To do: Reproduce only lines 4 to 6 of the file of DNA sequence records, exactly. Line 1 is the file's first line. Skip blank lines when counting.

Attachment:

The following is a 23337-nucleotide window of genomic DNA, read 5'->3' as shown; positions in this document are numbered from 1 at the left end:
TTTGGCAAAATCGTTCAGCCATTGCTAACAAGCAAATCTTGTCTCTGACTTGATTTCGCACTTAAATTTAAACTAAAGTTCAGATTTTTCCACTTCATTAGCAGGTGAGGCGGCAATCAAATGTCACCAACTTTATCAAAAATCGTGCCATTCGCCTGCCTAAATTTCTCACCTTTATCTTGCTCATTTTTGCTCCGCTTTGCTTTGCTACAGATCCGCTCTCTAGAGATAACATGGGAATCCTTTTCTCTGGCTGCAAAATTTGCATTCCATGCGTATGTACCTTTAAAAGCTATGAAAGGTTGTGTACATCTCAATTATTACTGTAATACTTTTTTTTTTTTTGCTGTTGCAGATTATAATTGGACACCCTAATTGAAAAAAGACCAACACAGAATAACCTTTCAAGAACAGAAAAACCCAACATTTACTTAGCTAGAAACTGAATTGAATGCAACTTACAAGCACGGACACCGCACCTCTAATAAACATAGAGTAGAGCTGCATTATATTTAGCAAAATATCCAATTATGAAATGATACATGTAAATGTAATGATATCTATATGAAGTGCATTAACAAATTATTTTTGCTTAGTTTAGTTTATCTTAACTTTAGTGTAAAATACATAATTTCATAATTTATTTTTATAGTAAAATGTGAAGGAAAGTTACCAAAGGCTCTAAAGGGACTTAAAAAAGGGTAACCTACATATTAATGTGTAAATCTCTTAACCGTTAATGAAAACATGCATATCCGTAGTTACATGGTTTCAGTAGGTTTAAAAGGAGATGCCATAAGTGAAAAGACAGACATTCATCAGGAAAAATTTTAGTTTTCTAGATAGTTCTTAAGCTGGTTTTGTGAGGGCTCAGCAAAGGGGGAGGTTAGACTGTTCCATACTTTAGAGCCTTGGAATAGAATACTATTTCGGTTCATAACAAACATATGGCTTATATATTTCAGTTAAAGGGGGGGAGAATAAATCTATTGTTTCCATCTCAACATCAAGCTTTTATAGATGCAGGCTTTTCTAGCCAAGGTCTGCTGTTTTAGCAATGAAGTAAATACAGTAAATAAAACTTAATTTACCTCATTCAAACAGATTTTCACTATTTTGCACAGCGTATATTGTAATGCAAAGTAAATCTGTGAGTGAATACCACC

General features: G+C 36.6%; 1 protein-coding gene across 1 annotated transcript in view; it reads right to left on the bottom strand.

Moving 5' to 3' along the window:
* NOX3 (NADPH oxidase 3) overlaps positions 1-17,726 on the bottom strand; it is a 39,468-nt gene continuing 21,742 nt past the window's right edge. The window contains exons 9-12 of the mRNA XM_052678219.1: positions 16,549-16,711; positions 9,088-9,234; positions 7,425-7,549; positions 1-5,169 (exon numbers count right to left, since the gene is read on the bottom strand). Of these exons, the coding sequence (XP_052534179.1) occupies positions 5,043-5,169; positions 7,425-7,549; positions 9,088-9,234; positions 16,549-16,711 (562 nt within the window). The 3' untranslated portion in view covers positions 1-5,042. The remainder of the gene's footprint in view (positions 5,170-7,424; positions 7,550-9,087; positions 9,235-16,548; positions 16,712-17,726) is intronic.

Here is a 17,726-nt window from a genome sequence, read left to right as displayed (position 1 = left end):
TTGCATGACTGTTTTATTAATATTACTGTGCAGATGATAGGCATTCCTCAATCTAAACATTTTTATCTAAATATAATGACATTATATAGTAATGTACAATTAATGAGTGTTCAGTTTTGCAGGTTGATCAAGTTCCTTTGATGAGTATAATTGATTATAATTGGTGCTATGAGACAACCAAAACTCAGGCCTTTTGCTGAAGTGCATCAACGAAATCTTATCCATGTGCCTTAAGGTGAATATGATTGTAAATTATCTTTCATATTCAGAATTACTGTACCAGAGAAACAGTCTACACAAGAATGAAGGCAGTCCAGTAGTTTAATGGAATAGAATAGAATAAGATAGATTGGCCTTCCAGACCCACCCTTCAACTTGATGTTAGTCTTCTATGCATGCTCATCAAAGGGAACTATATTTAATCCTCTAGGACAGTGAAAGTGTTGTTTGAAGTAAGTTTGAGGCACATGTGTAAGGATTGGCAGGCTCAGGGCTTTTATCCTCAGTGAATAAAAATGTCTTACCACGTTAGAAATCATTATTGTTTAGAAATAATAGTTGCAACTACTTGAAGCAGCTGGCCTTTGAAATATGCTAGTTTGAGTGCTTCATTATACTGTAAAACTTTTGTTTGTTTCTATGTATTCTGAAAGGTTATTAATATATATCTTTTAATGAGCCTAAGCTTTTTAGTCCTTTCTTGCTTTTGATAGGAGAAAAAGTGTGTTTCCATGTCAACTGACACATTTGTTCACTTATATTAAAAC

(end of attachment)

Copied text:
Moving 5' to 3' along the window:
* NOX3 (NADPH oxidase 3) overlaps positions 1-17,726 on the bottom strand; it is a 39,468-nt gene continuing 21,742 nt past the window's right edge. The window contains exons 9-12 of the mRNA XM_052678219.1: positions 16,549-16,711; positions 9,088-9,234; positions 7,425-7,549; positions 1-5,169 (exon numbers count right to left, since the gene is read on the bottom strand). Of these exons, the coding sequence (XP_052534179.1) occupies positions 5,043-5,169; positions 7,425-7,549; positions 9,088-9,234; positions 16,549-16,711 (562 nt within the window). The 3' untranslated portion in view covers positions 1-5,042. The remainder of the gene's footprint in view (positions 5,170-7,424; positions 7,550-9,087; positions 9,235-16,548; positions 16,712-17,726) is intronic.

Here is a 17,726-nt window from a genome sequence, read left to right as displayed (position 1 = left end):